Evangelicalism’s “Crosslessness.”

In today’s triumphalistic evangelicalism with “an election” under its belt and megachurches sprouting up like dandelions in the garden, it is quite noticeable that themes of “suffering” and images such as the cross are often victims of this “feel good God wants to bless you and make you really happy” theology.

Oddly, my first real attraction to the faith was in Jesus as the suffering servant and my understanding of following him was one based on self-denial and taking up a cross. Given evangelicalism’s drift I find myself relating to Kurt Vonnegut ‘s perception of Jesus more than the view of Jesus in many “success driven evangelicals”

“Jesus is particularly stimulating to me,” Kurt Vonnegut once wrote in a letter to the Dean of Chapel at Transylvania University, “since he noticed what I can’t help noticing, that life is so hard most people are losers or feel like losers, so that a skill essential to most of us, if we are to retain some shred of dignity, is to show grace in defeat…. What I can’t stand are sermons which say that to believe in the divinity of Jesus is a way to win.”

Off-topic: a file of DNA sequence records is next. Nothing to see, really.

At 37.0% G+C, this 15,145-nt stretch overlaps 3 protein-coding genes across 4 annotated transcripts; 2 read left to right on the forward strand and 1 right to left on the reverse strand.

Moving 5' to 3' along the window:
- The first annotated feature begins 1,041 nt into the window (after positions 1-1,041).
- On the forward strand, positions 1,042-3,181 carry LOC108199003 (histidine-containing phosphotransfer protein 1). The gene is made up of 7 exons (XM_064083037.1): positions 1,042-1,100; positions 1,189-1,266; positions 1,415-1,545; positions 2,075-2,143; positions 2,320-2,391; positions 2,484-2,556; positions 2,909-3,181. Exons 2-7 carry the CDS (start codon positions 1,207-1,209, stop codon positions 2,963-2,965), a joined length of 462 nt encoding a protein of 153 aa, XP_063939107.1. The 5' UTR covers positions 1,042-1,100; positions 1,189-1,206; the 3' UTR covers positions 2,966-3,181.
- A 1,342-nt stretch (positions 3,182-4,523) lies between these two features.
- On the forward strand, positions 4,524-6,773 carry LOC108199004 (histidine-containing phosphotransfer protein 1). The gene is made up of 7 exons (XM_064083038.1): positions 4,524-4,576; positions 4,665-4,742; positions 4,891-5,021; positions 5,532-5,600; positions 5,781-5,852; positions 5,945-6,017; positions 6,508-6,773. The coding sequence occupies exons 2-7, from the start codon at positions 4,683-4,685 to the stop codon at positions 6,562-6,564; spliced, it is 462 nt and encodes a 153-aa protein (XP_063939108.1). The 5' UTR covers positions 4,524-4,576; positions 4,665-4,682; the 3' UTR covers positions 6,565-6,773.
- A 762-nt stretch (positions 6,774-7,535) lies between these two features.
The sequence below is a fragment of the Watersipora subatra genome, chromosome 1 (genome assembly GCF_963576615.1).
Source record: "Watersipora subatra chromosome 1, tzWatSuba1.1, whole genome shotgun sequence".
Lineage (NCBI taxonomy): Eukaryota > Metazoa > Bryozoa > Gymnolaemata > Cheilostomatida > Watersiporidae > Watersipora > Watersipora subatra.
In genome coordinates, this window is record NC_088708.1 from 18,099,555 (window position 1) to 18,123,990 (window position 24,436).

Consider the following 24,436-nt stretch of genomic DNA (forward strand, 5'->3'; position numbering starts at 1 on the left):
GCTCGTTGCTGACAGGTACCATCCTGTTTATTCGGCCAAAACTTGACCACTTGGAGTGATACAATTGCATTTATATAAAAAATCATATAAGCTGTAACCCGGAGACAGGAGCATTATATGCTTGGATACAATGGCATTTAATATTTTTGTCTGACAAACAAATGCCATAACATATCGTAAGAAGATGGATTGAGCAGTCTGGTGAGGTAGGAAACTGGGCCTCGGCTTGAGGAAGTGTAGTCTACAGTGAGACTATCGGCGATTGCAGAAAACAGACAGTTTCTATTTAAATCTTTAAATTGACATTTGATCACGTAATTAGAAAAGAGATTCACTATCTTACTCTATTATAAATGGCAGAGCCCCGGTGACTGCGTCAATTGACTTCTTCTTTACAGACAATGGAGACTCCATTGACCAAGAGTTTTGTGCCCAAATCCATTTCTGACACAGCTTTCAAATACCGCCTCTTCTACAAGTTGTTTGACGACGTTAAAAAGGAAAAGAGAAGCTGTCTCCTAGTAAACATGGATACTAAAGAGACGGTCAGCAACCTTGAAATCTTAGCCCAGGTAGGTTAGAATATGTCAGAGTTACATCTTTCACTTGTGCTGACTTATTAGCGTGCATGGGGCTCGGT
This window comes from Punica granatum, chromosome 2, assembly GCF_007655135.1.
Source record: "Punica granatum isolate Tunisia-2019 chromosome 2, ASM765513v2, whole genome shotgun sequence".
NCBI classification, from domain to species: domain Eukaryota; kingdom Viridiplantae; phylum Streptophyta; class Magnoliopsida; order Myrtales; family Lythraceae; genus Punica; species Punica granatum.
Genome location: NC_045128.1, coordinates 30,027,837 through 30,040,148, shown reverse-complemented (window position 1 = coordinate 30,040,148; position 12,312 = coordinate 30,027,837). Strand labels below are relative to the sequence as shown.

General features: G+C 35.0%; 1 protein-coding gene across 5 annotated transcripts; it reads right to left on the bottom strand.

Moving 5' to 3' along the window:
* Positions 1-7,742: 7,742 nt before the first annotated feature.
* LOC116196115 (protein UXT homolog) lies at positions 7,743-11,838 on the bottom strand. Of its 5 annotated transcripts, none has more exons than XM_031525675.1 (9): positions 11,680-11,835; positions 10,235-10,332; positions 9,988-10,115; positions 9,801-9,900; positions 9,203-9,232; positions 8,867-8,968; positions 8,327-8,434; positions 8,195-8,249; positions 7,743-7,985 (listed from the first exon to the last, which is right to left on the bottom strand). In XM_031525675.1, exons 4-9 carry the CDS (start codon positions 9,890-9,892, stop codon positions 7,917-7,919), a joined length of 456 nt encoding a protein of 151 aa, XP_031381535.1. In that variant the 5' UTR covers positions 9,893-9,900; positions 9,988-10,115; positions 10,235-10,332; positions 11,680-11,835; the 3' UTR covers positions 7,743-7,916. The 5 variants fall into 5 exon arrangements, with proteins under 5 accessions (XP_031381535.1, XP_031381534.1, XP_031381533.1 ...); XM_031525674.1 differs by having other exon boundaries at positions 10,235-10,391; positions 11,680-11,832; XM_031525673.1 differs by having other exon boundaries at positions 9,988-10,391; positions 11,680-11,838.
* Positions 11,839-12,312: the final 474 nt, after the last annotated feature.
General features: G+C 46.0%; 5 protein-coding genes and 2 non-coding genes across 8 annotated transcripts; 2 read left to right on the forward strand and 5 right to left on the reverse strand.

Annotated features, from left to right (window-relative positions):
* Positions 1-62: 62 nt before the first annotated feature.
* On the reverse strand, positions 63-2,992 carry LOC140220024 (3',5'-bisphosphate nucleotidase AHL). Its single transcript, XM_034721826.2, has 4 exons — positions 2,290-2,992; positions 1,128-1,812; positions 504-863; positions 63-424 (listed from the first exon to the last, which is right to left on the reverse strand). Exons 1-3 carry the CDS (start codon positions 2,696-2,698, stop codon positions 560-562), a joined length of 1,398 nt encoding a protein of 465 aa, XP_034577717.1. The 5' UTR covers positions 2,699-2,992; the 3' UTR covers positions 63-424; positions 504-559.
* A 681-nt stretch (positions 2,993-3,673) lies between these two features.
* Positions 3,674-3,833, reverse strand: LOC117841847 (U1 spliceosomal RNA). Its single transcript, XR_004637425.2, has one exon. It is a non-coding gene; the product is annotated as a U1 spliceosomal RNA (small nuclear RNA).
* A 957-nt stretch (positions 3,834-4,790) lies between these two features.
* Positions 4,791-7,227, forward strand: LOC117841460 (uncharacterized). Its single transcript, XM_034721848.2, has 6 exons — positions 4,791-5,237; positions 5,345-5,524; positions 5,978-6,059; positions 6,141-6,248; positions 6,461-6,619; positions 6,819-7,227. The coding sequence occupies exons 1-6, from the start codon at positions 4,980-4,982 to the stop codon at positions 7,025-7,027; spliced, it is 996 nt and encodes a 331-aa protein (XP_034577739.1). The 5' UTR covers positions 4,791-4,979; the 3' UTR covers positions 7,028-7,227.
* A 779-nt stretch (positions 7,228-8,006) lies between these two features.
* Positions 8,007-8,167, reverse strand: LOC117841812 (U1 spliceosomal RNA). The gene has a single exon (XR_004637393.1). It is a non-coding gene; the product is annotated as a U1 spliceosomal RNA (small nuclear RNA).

I hear echoes of Steely Dan. “They’ve got a name for the winners in this world, I want a name when I lose¢â‚¬¦they call Alabama the Crimson Tide, call me Deacon Blues.”

A friend recently sent me a piece he is developing on “The Scandalous Church” and in it he explores the significance of the evangelical practice of “crosses” without Jesus on them. While Protestants argue Jesus is not there because he is risen, I wonder if evangelicalism could have degenerated into its current state of giddy glibness, if there was an image of Jesus hanging on the cross in each sanctuary and communion practiced each Sunday. Sometimes today’s seeker churches actually remove the cross from their buildings because they don’t want to needlessly offend or “turn off” seekers; this very practice says volumes about underlying theologies.

Only one who suffers or is aware of deep spiritual need can appreciate the suffering servant and only those who take up a cross are true followers of Jesus.

Yours for the pursuit of God in the company of friends, Dick Staub.

PS. And remember, “these are the best of times and the worst of times, but they are the only times we have.” (For Now).

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